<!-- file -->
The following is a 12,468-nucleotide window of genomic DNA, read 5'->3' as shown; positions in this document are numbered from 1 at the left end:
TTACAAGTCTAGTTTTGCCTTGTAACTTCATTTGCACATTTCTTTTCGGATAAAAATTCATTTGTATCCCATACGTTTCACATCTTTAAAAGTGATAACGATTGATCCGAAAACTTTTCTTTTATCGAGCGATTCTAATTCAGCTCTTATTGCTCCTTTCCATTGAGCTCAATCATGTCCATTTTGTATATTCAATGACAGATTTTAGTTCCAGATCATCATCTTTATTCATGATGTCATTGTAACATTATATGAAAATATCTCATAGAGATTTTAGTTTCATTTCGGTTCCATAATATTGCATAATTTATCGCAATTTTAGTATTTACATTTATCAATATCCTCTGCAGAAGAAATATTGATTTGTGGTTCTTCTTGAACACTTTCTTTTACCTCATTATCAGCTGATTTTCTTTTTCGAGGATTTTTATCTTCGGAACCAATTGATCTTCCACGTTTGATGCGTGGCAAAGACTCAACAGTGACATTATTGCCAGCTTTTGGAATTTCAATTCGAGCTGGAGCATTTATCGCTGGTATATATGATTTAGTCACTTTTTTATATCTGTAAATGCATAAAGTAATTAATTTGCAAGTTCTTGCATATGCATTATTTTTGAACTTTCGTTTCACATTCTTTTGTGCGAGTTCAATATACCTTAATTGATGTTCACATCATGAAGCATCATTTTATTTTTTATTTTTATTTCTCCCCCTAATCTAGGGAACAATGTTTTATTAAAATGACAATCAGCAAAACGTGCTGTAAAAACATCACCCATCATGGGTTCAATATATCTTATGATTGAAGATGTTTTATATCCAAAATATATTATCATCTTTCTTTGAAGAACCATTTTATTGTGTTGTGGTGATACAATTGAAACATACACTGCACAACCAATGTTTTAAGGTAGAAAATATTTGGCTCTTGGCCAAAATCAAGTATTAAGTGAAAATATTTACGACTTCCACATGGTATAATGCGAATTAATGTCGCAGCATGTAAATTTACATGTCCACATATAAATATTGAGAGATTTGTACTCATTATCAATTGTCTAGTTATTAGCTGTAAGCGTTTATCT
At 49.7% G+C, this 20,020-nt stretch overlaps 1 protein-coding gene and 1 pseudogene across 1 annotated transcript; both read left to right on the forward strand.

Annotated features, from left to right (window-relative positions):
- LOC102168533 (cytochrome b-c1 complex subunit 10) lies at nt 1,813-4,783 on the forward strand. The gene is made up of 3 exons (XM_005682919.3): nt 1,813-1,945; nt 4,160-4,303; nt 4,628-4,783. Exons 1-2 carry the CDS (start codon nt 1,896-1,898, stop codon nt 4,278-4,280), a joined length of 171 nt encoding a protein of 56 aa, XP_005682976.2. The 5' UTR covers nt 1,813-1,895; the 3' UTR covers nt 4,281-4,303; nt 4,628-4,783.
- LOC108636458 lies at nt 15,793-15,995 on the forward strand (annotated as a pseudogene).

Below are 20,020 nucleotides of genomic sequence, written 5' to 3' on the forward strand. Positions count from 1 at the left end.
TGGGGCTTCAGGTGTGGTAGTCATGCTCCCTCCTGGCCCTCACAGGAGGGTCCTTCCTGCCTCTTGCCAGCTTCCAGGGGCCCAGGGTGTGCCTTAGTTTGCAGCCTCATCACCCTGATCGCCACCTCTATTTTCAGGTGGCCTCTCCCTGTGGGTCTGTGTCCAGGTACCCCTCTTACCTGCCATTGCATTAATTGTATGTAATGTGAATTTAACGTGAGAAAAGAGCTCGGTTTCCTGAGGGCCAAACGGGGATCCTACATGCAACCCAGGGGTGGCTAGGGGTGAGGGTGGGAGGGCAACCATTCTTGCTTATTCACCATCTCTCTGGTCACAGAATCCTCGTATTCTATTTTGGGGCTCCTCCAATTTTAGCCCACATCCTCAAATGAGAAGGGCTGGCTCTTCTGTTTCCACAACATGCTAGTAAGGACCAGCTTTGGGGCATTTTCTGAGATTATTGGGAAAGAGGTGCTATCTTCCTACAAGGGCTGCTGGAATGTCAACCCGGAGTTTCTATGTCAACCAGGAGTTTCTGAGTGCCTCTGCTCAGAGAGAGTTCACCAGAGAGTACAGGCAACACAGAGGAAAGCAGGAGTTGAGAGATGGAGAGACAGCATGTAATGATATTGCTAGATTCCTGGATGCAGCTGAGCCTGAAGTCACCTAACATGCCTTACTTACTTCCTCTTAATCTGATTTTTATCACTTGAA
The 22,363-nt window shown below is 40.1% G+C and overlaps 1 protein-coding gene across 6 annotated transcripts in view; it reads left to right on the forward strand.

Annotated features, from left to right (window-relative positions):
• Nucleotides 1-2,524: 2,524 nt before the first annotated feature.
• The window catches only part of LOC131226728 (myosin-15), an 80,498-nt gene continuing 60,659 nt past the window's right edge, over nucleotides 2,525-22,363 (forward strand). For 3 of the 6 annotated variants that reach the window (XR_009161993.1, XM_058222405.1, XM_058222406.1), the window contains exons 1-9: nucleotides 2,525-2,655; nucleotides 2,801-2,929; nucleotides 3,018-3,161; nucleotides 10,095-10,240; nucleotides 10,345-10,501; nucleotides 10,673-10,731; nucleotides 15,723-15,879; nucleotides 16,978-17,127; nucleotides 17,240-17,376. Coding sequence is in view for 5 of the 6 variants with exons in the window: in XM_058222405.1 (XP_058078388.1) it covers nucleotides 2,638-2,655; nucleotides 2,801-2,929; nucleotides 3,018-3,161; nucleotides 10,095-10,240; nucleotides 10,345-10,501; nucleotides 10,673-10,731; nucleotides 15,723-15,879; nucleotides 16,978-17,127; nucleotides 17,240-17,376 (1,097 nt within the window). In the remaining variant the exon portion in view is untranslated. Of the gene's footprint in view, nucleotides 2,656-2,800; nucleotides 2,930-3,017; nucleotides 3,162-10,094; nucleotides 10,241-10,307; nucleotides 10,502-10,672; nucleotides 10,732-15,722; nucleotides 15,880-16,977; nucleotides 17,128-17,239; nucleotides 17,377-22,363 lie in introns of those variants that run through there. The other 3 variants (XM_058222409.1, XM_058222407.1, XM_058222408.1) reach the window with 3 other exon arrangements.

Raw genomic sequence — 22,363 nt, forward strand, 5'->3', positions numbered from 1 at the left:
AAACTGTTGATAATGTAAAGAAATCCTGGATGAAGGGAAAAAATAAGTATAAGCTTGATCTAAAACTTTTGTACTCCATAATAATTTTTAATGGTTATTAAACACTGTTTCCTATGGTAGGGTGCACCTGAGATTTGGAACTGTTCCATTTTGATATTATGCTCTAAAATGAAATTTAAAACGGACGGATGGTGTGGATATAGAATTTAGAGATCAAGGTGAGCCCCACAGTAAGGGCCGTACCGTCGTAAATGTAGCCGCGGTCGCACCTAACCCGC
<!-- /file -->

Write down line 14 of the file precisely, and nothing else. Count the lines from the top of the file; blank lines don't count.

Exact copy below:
AAACTGTTGATAATGTAAAGAAATCCTGGATGAAGGGAAAAAATAAGTATAAGCTTGATCTAAAACTTTTGTACTCCATAATAATTTTTAATGGTTATTAAACACTGTTTCCTATGGTAGGGTGCACCTGAGATTTGGAACTGTTCCATTTTGATATTATGCTCTAAAATGAAATTTAAAACGGACGGATGGTGTGGATATAGAATTTAGAGATCAAGGTGAGCCCCACAGTAAGGGCCGTACCGTCGTAAATGTAGCCGCGGTCGCACCTAACCCGC